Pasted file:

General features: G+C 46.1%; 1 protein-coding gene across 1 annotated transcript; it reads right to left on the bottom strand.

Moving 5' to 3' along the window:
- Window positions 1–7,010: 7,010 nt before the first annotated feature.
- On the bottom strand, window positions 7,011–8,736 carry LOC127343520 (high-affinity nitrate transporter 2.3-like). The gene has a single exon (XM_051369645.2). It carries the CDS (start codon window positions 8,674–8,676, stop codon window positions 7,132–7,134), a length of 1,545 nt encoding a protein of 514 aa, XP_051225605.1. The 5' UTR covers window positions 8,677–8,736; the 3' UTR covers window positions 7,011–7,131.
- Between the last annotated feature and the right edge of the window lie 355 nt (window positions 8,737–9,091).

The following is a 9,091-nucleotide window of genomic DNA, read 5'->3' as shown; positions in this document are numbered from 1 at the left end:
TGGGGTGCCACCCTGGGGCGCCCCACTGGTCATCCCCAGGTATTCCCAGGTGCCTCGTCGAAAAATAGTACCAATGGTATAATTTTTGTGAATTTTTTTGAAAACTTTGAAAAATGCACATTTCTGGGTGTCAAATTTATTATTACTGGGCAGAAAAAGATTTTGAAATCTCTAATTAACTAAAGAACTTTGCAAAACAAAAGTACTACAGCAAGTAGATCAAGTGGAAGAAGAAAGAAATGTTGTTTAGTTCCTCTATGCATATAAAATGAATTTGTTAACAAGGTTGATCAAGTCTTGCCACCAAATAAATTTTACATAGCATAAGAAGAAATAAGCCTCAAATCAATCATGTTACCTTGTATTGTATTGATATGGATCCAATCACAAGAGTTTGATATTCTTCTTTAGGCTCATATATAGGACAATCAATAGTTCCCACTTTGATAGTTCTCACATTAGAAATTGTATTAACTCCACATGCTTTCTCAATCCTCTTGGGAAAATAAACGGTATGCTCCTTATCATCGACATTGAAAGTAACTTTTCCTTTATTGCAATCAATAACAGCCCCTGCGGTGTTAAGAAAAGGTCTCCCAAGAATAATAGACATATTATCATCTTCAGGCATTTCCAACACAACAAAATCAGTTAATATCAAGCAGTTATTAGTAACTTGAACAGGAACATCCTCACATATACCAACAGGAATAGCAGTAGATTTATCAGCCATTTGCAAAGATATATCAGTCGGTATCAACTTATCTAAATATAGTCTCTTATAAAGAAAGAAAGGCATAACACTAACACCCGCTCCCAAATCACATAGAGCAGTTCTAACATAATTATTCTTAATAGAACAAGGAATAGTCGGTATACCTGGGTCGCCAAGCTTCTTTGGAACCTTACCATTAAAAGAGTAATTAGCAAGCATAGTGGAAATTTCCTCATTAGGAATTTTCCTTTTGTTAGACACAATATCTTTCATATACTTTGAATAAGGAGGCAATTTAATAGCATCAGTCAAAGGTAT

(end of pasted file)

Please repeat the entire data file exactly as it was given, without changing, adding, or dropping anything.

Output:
General features: G+C 46.1%; 1 protein-coding gene across 1 annotated transcript; it reads right to left on the bottom strand.

Moving 5' to 3' along the window:
- Window positions 1–7,010: 7,010 nt before the first annotated feature.
- On the bottom strand, window positions 7,011–8,736 carry LOC127343520 (high-affinity nitrate transporter 2.3-like). The gene has a single exon (XM_051369645.2). It carries the CDS (start codon window positions 8,674–8,676, stop codon window positions 7,132–7,134), a length of 1,545 nt encoding a protein of 514 aa, XP_051225605.1. The 5' UTR covers window positions 8,677–8,736; the 3' UTR covers window positions 7,011–7,131.
- Between the last annotated feature and the right edge of the window lie 355 nt (window positions 8,737–9,091).

The following is a 9,091-nucleotide window of genomic DNA, read 5'->3' as shown; positions in this document are numbered from 1 at the left end:
TGGGGTGCCACCCTGGGGCGCCCCACTGGTCATCCCCAGGTATTCCCAGGTGCCTCGTCGAAAAATAGTACCAATGGTATAATTTTTGTGAATTTTTTTGAAAACTTTGAAAAATGCACATTTCTGGGTGTCAAATTTATTATTACTGGGCAGAAAAAGATTTTGAAATCTCTAATTAACTAAAGAACTTTGCAAAACAAAAGTACTACAGCAAGTAGATCAAGTGGAAGAAGAAAGAAATGTTGTTTAGTTCCTCTATGCATATAAAATGAATTTGTTAACAAGGTTGATCAAGTCTTGCCACCAAATAAATTTTACATAGCATAAGAAGAAATAAGCCTCAAATCAATCATGTTACCTTGTATTGTATTGATATGGATCCAATCACAAGAGTTTGATATTCTTCTTTAGGCTCATATATAGGACAATCAATAGTTCCCACTTTGATAGTTCTCACATTAGAAATTGTATTAACTCCACATGCTTTCTCAATCCTCTTGGGAAAATAAACGGTATGCTCCTTATCATCGACATTGAAAGTAACTTTTCCTTTATTGCAATCAATAACAGCCCCTGCGGTGTTAAGAAAAGGTCTCCCAAGAATAATAGACATATTATCATCTTCAGGCATTTCCAACACAACAAAATCAGTTAATATCAAGCAGTTATTAGTAACTTGAACAGGAACATCCTCACATATACCAACAGGAATAGCAGTAGATTTATCAGCCATTTGCAAAGATATATCAGTCGGTATCAACTTATCTAAATATAGTCTCTTATAAAGAAAGAAAGGCATAACACTAACACCCGCTCCCAAATCACATAGAGCAGTTCTAACATAATTATTCTTAATAGAACAAGGAATAGTCGGTATACCTGGGTCGCCAAGCTTCTTTGGAACCTTACCATTAAAAGAGTAATTAGCAAGCATAGTGGAAATTTCCTCATTAGGAATTTTCCTTTTGTTAGACACAATATCTTTCATATACTTTGAATAAGGAGGCAATTTAATAGCATCAGTCAAAGGTAT